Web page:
Wednesday, August 20, 2014

Political Party Pooping: Congressional Term Limits, Anyone?


Congressional term limits are a hot topic lately, and I've listened to the many pros and cons on the subject. Lord knows we could use some new blood, perhaps someone who understands the role of a representative of the people (cough, cough). Right now, I'll take a new anything - new blood, new parties, new carpeting - new problems, even!

Examining the current line up, I yearn for a more citizen-like congress, as opposed to lawyers, elitists, movers and shakers who have taken root on Capital Hill - all while developing an ever worsening case of constituent amnesia. Those roots belong to a non-fruit bearing tree, in my humble opinion.

It seems like the more time spent in office, the more powerful the politician. Great news, if you are a true public servant and want to make change for the betterment of the people. By the way, I do believe we have a few, but I don't believe they are the majority. Sadly, most of the corrupt politicians eased into that sweet spot having learned the ropes and made the connections over many, many years. 

Then again, Biden has been in office for a long time and he still couldn't manage to make a simple phone call to Marty Walsh to congratulate him on winning the vote for Boston's mayor in 2013. He called the wrong person twice. He finally solved the dilemma by leaving a message on the phone of a chick named Toni. Close enough, you seasoned political tiger. It's not like we can kick you out now. Does anyone know what he can do really well?

Lobbyists have some of these guys bought and paid for, ready to perform like a moolah-stuffed marionette. If only their nose would grow when they dished out the whoppers. Maybe there wouldn't be so much time spent securing these relationships if the elected official wasn't hanging around for very long. Call it the Brevity Cure for political inefficiency.

On the flipside of this issue, the politicians who actually have the connections and experience to get things moving also usually have tenure. Brilliant as they might be, a brand new congressman will take a while to get up to speed, whatever that "speed" might be. Just how long might that take? Do you want someone sitting on the Hill who can't make anything happen for a year or two? That feels like we might not be represented at all.

In the end, my fear is that we might accidentally replace the career congressman with the hobbyist congressman. I feel that would be the equivalent of your friend who buys all the expensive yarn and the crochet hook but never finishes the sweater. 

Monarchy, anyone?


9 comments:

  1. Hi, Cherdo!

    As a man who thrice flunked Poli Sci, allow me to share these pearls of wisdom.

    It's not what you know. It's who you know.

    You gotta know how to play the game.

    There's nothing as all American as making a self serving deal in a smoke filled back room.

    That Kiss wannabe ain't gettin' my vote.
    Gimme the real thing - Gene Simmons for President!

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    1. When I was a young whippersnapper, I dated a guy who dressed up like Gene Simmons in KISS. He had three other friends who dressed up as the other members of the group. He and his pals had painted a wall with flames as a backdrop, made costumes that were incredibly realistic and took pictures in various KISS-like poses. At the time, I thought it was weird, but every now and then I find one of the pictures and I still say, "Wow. I can't believe a bunch of high school guys did that."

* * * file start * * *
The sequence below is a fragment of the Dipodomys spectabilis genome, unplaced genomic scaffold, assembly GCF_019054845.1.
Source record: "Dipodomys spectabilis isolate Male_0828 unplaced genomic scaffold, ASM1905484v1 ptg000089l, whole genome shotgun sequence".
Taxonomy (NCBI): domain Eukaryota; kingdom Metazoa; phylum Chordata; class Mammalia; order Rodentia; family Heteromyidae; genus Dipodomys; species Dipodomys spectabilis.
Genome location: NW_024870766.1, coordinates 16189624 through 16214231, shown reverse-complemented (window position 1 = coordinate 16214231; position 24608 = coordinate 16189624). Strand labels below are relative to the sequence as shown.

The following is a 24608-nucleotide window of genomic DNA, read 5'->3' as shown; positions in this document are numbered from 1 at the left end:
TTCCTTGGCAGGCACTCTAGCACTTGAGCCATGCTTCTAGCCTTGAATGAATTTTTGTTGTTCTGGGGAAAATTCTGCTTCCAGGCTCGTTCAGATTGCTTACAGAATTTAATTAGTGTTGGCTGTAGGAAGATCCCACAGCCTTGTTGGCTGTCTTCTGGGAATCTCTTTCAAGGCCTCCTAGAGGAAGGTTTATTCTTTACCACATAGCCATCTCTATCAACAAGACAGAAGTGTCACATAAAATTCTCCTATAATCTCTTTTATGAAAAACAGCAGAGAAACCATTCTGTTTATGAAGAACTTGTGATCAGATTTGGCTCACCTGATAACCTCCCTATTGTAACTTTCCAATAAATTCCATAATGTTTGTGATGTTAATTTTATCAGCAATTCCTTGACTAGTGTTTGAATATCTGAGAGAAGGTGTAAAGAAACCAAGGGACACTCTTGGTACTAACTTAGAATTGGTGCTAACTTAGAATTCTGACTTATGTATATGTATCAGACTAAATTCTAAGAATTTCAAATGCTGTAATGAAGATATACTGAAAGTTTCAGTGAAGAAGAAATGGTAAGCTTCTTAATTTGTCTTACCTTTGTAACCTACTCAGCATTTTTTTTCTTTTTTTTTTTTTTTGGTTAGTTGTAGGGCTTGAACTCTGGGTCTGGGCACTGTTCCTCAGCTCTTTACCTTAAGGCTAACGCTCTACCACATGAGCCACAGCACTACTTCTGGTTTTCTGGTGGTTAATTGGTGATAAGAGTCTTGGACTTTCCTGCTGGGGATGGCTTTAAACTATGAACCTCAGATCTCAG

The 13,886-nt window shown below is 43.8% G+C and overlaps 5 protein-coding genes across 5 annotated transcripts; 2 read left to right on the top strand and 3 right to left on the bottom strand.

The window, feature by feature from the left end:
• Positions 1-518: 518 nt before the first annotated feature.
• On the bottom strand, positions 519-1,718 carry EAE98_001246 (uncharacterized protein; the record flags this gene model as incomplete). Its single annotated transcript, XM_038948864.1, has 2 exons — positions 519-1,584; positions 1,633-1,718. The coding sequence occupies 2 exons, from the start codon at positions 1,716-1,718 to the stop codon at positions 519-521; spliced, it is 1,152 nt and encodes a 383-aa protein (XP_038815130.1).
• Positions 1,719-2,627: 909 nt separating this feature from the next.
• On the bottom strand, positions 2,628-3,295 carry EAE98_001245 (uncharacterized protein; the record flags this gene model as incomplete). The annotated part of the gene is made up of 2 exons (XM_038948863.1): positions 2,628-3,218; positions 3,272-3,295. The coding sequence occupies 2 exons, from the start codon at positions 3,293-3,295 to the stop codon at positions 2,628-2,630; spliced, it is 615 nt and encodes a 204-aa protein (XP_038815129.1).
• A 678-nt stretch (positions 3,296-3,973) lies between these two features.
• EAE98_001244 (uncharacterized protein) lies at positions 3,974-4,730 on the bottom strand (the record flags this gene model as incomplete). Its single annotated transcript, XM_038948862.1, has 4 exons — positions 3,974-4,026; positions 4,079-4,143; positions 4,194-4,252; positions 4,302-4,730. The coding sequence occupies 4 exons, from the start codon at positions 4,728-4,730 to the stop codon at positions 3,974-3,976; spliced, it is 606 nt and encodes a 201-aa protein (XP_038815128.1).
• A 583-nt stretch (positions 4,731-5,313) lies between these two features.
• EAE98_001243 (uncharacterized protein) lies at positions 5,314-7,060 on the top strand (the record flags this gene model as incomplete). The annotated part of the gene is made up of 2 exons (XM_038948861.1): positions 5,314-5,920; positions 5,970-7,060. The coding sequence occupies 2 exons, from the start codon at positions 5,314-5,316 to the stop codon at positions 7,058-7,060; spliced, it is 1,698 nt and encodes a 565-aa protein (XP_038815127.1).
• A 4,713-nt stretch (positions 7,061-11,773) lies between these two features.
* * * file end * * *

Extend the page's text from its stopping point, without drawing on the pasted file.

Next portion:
Hope hump day is more like a slippy slide to the weekend. Take care, Shady!

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    2. I was a Kiss fanatic, too, and often dreamed of posing for pictures in a similar manner.

      In early January 1986, I took my production crew backstage at the USF Sun Dome to meet Kiss and interview drummer Eric Carr for our MTV style television station. It was so cool standing a couple of feet away from Stanley and Simmons and watching them apply their make-up before the show. We also met the opening act, Blackie Lawless and W.A.S.P.

      I'M NOT WORTHY!!!

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    3. Bwahahaha! Love the "Wayne's World" line!

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  3. I always feel so helpless when I get caught up in politics because no matter what I say, I can't do anything but vote. It's very frustrating, to be sure, but term limits ensure we still have at least a small amount of say. Of course, the bigwigs will always dominate politics because they have the connections to get enough funds together to run for office. Little people like us wouldn't even know where to begin!

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    1. My feelings, exactly. It's too complicated for John Q. Public and we need a hero... I just wish I still had a touch of hope that our hero was out there somewhere.

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  4. "All the ills of democracy can be cured by more democracy." - the great Alan Smith

    I think a great way to measure engagement is voter turnout. People are more likely to vote if they vote more often and when they believe their vote is going to make a difference. One of the best times to convince them of that is an open election, no incumbent involved. Congressional term limits would make that happen more often.

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    1. You've convinced me; simply and aptly put, Squidbraham.

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Thanks for your personal yada, yada, yada,
Love, Cherdo